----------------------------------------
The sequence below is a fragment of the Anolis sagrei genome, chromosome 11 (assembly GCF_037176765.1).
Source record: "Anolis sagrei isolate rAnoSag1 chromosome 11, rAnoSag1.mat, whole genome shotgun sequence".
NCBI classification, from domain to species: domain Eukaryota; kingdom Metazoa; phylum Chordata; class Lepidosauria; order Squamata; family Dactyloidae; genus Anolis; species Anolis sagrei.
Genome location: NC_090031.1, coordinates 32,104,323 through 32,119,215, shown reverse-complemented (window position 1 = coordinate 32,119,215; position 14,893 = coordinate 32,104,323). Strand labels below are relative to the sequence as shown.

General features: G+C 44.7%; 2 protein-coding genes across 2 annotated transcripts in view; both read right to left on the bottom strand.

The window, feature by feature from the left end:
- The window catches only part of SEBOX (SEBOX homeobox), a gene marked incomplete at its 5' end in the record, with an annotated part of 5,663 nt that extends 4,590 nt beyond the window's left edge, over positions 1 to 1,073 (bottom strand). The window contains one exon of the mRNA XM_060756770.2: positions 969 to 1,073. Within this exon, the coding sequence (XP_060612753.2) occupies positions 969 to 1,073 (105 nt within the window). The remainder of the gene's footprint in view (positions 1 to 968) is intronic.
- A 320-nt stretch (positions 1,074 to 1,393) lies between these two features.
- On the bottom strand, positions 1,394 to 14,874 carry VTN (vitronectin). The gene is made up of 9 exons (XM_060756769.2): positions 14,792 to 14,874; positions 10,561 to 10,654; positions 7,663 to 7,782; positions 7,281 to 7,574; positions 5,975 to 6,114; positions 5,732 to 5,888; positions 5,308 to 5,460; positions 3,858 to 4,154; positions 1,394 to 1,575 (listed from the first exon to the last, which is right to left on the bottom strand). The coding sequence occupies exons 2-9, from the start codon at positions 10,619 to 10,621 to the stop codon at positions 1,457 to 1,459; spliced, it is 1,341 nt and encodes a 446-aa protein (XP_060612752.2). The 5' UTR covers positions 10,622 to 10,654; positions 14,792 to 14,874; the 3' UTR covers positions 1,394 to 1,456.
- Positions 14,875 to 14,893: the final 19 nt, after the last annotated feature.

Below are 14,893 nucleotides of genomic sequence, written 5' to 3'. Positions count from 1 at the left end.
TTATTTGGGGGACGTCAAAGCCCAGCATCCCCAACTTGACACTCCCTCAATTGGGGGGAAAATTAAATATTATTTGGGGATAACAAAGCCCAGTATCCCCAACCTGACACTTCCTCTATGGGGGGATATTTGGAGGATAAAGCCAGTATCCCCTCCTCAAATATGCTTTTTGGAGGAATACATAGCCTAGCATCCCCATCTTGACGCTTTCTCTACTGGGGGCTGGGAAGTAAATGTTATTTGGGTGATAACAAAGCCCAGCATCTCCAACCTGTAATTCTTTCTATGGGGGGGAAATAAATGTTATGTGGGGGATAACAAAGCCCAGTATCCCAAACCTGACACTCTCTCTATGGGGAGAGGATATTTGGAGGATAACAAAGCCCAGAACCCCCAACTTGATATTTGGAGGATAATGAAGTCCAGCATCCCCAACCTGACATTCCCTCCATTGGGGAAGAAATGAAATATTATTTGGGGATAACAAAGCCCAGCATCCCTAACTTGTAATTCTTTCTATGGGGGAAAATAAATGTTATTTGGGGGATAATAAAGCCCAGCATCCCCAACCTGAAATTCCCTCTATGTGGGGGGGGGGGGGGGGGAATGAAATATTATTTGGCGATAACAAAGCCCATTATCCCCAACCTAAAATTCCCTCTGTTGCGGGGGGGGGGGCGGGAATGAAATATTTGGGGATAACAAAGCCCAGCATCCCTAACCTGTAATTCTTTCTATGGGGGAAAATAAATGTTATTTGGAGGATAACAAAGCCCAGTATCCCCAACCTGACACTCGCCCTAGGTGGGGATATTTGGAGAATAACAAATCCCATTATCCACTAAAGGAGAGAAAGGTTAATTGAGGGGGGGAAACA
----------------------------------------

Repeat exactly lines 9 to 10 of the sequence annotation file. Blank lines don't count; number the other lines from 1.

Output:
- On the bottom strand, positions 1,394 to 14,874 carry VTN (vitronectin). The gene is made up of 9 exons (XM_060756769.2): positions 14,792 to 14,874; positions 10,561 to 10,654; positions 7,663 to 7,782; positions 7,281 to 7,574; positions 5,975 to 6,114; positions 5,732 to 5,888; positions 5,308 to 5,460; positions 3,858 to 4,154; positions 1,394 to 1,575 (listed from the first exon to the last, which is right to left on the bottom strand). The coding sequence occupies exons 2-9, from the start codon at positions 10,619 to 10,621 to the stop codon at positions 1,457 to 1,459; spliced, it is 1,341 nt and encodes a 446-aa protein (XP_060612752.2). The 5' UTR covers positions 10,622 to 10,654; positions 14,792 to 14,874; the 3' UTR covers positions 1,394 to 1,456.
- Positions 14,875 to 14,893: the final 19 nt, after the last annotated feature.